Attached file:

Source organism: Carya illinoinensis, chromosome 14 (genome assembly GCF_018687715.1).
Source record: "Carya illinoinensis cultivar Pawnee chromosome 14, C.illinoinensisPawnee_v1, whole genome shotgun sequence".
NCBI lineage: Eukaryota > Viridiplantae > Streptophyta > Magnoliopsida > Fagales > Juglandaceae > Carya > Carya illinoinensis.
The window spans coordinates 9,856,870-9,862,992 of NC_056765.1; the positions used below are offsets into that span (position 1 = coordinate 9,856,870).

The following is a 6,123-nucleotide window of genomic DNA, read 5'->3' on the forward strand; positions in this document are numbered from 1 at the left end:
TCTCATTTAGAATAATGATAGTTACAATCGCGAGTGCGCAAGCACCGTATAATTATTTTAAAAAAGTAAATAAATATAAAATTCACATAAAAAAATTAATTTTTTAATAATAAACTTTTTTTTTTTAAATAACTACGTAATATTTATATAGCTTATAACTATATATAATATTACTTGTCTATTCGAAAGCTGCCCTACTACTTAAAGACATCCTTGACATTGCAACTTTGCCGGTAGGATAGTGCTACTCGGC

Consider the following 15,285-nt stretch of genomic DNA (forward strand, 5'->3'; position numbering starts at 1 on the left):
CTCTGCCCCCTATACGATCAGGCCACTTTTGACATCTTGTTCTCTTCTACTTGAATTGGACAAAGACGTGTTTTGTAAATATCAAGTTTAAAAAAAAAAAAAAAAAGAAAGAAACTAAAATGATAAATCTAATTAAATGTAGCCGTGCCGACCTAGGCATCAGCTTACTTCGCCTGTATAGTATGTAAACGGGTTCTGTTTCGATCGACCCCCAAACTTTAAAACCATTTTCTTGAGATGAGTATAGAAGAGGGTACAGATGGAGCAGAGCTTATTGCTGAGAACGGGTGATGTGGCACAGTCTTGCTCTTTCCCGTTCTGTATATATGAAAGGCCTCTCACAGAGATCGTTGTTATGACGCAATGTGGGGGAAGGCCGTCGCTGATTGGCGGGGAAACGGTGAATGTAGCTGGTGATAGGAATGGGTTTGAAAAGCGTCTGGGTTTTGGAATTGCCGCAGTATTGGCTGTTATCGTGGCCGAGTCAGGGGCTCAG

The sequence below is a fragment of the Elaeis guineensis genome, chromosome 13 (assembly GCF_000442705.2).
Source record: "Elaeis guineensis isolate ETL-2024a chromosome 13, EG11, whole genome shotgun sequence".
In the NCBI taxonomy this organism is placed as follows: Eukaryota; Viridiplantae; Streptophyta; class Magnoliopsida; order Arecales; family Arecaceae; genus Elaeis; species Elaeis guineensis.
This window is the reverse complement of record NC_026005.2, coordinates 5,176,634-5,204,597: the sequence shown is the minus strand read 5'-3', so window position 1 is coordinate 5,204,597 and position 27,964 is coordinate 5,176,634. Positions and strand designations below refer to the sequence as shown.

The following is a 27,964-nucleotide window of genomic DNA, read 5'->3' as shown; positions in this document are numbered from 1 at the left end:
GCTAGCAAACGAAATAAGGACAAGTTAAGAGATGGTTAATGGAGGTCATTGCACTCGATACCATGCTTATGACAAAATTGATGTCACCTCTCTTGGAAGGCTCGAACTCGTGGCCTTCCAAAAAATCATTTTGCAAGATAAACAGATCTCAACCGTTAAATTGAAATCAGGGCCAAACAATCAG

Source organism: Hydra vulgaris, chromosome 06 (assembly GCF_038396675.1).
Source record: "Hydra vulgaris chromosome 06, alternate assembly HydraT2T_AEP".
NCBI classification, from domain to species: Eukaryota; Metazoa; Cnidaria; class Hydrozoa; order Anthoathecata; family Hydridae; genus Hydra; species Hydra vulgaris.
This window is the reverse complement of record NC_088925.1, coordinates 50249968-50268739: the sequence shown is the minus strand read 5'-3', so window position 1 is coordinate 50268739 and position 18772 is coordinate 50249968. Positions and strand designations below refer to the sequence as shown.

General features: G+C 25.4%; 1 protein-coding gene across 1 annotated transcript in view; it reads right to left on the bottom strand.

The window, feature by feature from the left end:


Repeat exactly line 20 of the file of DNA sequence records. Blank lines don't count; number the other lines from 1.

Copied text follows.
The window, feature by feature from the left end: